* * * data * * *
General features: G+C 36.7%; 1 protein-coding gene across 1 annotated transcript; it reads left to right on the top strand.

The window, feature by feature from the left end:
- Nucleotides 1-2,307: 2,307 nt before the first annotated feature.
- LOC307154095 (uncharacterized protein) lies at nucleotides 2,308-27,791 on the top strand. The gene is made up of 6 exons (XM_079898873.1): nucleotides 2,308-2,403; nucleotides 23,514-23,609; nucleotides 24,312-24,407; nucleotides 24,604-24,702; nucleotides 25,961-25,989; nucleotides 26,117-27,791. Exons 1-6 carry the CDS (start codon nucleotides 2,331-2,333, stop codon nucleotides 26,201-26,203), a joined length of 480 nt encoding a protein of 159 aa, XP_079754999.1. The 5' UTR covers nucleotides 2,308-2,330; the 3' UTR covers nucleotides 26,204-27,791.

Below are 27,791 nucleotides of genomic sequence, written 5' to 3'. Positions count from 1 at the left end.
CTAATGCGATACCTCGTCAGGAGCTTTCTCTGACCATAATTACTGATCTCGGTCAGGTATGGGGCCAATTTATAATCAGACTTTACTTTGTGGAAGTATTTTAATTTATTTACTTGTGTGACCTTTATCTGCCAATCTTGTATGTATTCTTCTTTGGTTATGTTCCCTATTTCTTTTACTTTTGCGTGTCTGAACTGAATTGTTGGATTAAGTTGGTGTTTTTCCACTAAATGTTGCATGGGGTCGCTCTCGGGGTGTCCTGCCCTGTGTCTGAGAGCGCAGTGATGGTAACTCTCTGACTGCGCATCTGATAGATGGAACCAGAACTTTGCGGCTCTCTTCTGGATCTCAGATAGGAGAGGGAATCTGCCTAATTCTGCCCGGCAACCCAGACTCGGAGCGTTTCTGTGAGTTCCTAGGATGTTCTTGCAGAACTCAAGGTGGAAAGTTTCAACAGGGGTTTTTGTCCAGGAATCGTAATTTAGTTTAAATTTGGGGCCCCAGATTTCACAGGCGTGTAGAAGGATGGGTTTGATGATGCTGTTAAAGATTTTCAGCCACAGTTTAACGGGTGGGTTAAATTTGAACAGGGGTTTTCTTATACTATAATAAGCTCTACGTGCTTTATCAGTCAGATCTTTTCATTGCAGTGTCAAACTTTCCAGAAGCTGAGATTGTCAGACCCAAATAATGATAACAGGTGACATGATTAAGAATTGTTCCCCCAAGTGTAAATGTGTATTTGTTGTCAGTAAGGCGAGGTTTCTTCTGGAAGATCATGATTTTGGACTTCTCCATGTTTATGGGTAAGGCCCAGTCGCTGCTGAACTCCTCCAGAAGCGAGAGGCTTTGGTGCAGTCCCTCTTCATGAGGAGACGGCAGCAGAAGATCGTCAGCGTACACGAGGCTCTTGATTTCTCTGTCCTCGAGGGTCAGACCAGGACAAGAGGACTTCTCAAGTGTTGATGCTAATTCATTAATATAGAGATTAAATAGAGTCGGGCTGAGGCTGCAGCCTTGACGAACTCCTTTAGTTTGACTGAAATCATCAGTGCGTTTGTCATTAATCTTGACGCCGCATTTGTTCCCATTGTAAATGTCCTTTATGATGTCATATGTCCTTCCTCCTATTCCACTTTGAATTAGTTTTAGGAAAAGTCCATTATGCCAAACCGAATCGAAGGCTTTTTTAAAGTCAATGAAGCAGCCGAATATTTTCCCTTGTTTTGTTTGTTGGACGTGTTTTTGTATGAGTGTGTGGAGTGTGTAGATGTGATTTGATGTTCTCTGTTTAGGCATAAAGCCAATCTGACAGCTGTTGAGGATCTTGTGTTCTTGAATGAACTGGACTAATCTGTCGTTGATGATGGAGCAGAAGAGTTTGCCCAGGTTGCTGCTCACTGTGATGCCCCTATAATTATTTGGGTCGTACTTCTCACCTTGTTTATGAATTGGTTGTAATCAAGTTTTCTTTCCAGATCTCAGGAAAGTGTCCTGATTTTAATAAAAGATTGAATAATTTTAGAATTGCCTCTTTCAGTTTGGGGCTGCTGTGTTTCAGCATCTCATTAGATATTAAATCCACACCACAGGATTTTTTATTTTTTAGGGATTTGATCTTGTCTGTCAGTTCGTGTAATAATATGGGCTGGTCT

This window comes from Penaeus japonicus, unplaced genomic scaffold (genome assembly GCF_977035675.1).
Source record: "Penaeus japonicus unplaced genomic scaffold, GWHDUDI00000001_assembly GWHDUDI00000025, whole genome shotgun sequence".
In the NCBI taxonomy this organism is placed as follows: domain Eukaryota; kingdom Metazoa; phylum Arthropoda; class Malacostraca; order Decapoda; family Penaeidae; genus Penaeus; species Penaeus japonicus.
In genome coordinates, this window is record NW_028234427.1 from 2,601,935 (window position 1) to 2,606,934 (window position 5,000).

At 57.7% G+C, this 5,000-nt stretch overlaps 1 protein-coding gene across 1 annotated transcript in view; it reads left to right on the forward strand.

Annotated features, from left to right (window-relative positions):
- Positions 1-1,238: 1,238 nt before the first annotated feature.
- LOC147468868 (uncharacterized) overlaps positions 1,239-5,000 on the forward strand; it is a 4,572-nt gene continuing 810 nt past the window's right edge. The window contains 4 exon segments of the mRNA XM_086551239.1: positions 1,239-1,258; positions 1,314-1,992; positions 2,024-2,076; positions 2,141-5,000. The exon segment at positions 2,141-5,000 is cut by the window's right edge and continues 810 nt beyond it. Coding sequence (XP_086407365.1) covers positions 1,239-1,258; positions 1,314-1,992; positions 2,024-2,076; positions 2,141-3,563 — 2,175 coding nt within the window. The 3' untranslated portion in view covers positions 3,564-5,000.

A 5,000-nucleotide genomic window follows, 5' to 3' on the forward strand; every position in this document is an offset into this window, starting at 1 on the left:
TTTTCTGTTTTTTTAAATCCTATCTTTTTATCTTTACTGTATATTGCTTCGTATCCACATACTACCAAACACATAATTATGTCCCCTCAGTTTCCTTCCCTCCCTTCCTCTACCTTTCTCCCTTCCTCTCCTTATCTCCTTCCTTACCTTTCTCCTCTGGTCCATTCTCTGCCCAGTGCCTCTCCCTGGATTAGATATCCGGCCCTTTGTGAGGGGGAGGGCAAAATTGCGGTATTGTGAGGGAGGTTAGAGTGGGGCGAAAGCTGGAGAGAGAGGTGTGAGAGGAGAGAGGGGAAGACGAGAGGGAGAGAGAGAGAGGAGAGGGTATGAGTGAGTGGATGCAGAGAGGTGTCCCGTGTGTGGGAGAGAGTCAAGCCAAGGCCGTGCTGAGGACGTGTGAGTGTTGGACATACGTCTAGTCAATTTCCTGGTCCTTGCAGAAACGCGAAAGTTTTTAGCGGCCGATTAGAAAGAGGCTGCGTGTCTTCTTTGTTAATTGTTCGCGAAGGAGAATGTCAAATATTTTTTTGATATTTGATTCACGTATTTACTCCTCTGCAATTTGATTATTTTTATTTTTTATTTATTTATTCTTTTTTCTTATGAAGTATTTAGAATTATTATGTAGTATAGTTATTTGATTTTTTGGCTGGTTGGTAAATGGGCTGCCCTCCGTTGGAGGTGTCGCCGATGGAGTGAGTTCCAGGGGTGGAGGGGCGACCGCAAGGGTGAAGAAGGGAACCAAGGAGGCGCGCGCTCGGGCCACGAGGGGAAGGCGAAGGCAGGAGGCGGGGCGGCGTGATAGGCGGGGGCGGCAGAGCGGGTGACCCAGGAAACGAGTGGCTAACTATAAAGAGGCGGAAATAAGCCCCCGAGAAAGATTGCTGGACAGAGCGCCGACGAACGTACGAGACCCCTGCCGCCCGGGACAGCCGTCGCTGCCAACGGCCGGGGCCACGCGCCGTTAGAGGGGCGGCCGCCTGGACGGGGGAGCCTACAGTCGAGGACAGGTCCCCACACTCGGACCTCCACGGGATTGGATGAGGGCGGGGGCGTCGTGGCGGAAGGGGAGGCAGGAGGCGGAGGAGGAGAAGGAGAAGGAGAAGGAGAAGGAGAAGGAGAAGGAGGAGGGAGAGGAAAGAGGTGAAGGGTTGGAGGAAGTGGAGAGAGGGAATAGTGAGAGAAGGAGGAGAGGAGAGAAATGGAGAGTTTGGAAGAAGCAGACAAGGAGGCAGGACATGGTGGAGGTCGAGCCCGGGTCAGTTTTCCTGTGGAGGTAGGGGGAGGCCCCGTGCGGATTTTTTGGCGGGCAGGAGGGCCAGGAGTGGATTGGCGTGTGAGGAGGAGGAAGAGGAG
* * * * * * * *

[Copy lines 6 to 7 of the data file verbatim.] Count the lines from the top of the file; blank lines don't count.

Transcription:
CTAATGCGATACCTCGTCAGGAGCTTTCTCTGACCATAATTACTGATCTCGGTCAGGTATGGGGCCAATTTATAATCAGACTTTACTTTGTGGAAGTATTTTAATTTATTTACTTGTGTGACCTTTATCTGCCAATCTTGTATGTATTCTTCTTTGGTTATGTTCCCTATTTCTTTTACTTTTGCGTGTCTGAACTGAATTGTTGGATTAAGTTGGTGTTTTTCCACTAAATGTTGCATGGGGTCGCTCTCGGGGTGTCCTGCCCTGTGTCTGAGAGCGCAGTGATGGTAACTCTCTGACTGCGCATCTGATAGATGGAACCAGAACTTTGCGGCTCTCTTCTGGATCTCAGATAGGAGAGGGAATCTGCCTAATTCTGCCCGGCAACCCAGACTCGGAGCGTTTCTGTGAGTTCCTAGGATGTTCTTGCAGAACTCAAGGTGGAAAGTTTCAACAGGGGTTTTTGTCCAGGAATCGTAATTTAGTTTAAATTTGGGGCCCCAGATTTCACAGGCGTGTAGAAGGATGGGTTTGATGATGCTGTTAAAGATTTTCAGCCACAGTTTAACGGGTGGGTTAAATTTGAACAGGGGTTTTCTTATACTATAATAAGCTCTACGTGCTTTATCAGTCAGATCTTTTCATTGCAGTGTCAAACTTTCCAGAAGCTGAGATTGTCAGACCCAAATAATGATAACAGGTGACATGATTAAGAATTGTTCCCCCAAGTGTAAATGTGTATTTGTTGTCAGTAAGGCGAGGTTTCTTCTGGAAGATCATGATTTTGGACTTCTCCATGTTTATGGGTAAGGCCCAGTCGCTGCTGAACTCCTCCAGAAGCGAGAGGCTTTGGTGCAGTCCCTCTTCATGAGGAGACGGCAGCAGAAGATCGTCAGCGTACACGAGGCTCTTGATTTCTCTGTCCTCGAGGGTCAGACCAGGACAAGAGGACTTCTCAAGTGTTGATGCTAATTCATTAATATAGAGATTAAATAGAGTCGGGCTGAGGCTGCAGCCTTGACGAACTCCTTTAGTTTGACTGAAATCATCAGTGCGTTTGTCATTAATCTTGACGCCGCATTTGTTCCCATTGTAAATGTCCTTTATGATGTCATATGTCCTTCCTCCTATTCCACTTTGAATTAGTTTTAGGAAAAGTCCATTATGCCAAACCGAATCGAAGGCTTTTTTAAAGTCAATGAAGCAGCCGAATATTTTCCCTTGTTTTGTTTGTTGGACGTGTTTTTGTATGAGTGTGTGGAGTGTGTAGATGTGATTTGATGTTCTCTGTTTAGGCATAAAGCCAATCTGACAGCTGTTGAGGATCTTGTGTTCTTGAATGAACTGGACTAATCTGTCGTTGATGATGGAGCAGAAGAGTTTGCCCAGGTTGCTGCTCACTGTGATGCCCCTATAATTATTTGGGTCGTACTTCTCACCTTGTTTATGAATTGGTTGTAATCAAGTTTTCTTTCCAGATCTCAGGAAAGTGTCCTGATTTTAATAAAAGATTGAATAATTTTAGAATTGCCTCTTTCAGTTTGGGGCTGCTGTGTTTCAGCATCTCATTAGATATTAAATCCACACCACAGGATTTTTTATTTTTTAGGGATTTGATCTTGTCTGTCAGTTCGTGTAATAATATGGGCTGGTCT

This window comes from Penaeus japonicus, unplaced genomic scaffold (genome assembly GCF_977035675.1).